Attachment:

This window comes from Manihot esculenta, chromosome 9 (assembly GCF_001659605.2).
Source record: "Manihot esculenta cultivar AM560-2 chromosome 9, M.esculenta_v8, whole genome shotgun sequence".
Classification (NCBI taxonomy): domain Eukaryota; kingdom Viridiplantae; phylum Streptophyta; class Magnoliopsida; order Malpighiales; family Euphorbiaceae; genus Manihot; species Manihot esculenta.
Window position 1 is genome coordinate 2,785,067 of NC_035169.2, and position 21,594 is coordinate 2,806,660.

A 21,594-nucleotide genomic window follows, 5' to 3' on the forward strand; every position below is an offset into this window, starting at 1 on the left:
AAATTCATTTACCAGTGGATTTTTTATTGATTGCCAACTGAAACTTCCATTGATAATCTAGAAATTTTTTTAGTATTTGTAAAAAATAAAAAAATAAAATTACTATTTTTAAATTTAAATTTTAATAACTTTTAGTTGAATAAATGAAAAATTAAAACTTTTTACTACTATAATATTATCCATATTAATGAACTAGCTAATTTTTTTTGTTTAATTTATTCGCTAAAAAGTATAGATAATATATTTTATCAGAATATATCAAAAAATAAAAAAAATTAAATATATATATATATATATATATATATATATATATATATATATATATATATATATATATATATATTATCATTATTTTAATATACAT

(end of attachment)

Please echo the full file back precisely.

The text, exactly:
This window comes from Manihot esculenta, chromosome 9 (assembly GCF_001659605.2).
Source record: "Manihot esculenta cultivar AM560-2 chromosome 9, M.esculenta_v8, whole genome shotgun sequence".
Classification (NCBI taxonomy): domain Eukaryota; kingdom Viridiplantae; phylum Streptophyta; class Magnoliopsida; order Malpighiales; family Euphorbiaceae; genus Manihot; species Manihot esculenta.
Window position 1 is genome coordinate 2,785,067 of NC_035169.2, and position 21,594 is coordinate 2,806,660.

A 21,594-nucleotide genomic window follows, 5' to 3' on the forward strand; every position below is an offset into this window, starting at 1 on the left:
AAATTCATTTACCAGTGGATTTTTTATTGATTGCCAACTGAAACTTCCATTGATAATCTAGAAATTTTTTTAGTATTTGTAAAAAATAAAAAAATAAAATTACTATTTTTAAATTTAAATTTTAATAACTTTTAGTTGAATAAATGAAAAATTAAAACTTTTTACTACTATAATATTATCCATATTAATGAACTAGCTAATTTTTTTTGTTTAATTTATTCGCTAAAAAGTATAGATAATATATTTTATCAGAATATATCAAAAAATAAAAAAAATTAAATATATATATATATATATATATATATATATATATATATATATATATATATATATATATATATATTATCATTATTTTAATATACAT